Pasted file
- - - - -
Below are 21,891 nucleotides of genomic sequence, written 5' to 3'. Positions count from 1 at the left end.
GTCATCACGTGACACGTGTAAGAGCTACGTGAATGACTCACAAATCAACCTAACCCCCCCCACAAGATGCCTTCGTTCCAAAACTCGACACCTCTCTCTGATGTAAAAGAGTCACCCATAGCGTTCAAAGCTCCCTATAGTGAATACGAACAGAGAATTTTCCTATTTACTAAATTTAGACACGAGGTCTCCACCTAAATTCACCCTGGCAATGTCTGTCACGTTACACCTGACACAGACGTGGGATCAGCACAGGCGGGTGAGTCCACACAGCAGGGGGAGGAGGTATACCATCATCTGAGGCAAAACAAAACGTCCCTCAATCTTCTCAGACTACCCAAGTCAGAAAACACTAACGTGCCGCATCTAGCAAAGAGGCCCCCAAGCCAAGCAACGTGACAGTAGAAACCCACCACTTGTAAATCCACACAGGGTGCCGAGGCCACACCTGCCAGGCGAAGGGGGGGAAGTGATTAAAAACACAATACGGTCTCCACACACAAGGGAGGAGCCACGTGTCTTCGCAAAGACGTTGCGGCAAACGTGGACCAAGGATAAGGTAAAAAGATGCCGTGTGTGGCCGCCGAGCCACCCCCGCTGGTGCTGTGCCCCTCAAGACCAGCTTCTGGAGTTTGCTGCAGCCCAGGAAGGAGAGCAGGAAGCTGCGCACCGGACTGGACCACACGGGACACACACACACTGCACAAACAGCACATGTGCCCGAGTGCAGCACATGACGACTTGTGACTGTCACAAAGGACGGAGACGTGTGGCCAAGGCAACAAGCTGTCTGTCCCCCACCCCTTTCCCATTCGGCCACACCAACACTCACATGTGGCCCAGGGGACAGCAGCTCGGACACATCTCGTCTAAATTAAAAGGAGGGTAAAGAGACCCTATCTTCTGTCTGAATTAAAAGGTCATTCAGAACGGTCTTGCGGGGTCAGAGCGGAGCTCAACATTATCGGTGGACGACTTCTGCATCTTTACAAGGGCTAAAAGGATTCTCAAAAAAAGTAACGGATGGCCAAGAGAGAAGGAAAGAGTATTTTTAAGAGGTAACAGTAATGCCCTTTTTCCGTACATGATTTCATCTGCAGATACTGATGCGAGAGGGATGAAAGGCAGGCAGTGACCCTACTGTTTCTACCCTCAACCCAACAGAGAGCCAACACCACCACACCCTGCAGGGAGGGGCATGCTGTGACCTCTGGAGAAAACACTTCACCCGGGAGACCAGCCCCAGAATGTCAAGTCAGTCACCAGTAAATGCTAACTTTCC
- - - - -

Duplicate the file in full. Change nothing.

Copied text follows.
Below are 21,891 nucleotides of genomic sequence, written 5' to 3'. Positions count from 1 at the left end.
GTCATCACGTGACACGTGTAAGAGCTACGTGAATGACTCACAAATCAACCTAACCCCCCCCACAAGATGCCTTCGTTCCAAAACTCGACACCTCTCTCTGATGTAAAAGAGTCACCCATAGCGTTCAAAGCTCCCTATAGTGAATACGAACAGAGAATTTTCCTATTTACTAAATTTAGACACGAGGTCTCCACCTAAATTCACCCTGGCAATGTCTGTCACGTTACACCTGACACAGACGTGGGATCAGCACAGGCGGGTGAGTCCACACAGCAGGGGGAGGAGGTATACCATCATCTGAGGCAAAACAAAACGTCCCTCAATCTTCTCAGACTACCCAAGTCAGAAAACACTAACGTGCCGCATCTAGCAAAGAGGCCCCCAAGCCAAGCAACGTGACAGTAGAAACCCACCACTTGTAAATCCACACAGGGTGCCGAGGCCACACCTGCCAGGCGAAGGGGGGGAAGTGATTAAAAACACAATACGGTCTCCACACACAAGGGAGGAGCCACGTGTCTTCGCAAAGACGTTGCGGCAAACGTGGACCAAGGATAAGGTAAAAAGATGCCGTGTGTGGCCGCCGAGCCACCCCCGCTGGTGCTGTGCCCCTCAAGACCAGCTTCTGGAGTTTGCTGCAGCCCAGGAAGGAGAGCAGGAAGCTGCGCACCGGACTGGACCACACGGGACACACACACACTGCACAAACAGCACATGTGCCCGAGTGCAGCACATGACGACTTGTGACTGTCACAAAGGACGGAGACGTGTGGCCAAGGCAACAAGCTGTCTGTCCCCCACCCCTTTCCCATTCGGCCACACCAACACTCACATGTGGCCCAGGGGACAGCAGCTCGGACACATCTCGTCTAAATTAAAAGGAGGGTAAAGAGACCCTATCTTCTGTCTGAATTAAAAGGTCATTCAGAACGGTCTTGCGGGGTCAGAGCGGAGCTCAACATTATCGGTGGACGACTTCTGCATCTTTACAAGGGCTAAAAGGATTCTCAAAAAAAGTAACGGATGGCCAAGAGAGAAGGAAAGAGTATTTTTAAGAGGTAACAGTAATGCCCTTTTTCCGTACATGATTTCATCTGCAGATACTGATGCGAGAGGGATGAAAGGCAGGCAGTGACCCTACTGTTTCTACCCTCAACCCAACAGAGAGCCAACACCACCACACCCTGCAGGGAGGGGCATGCTGTGACCTCTGGAGAAAACACTTCACCCGGGAGACCAGCCCCAGAATGTCAAGTCAGTCACCAGTAAATGCTAACTTTCC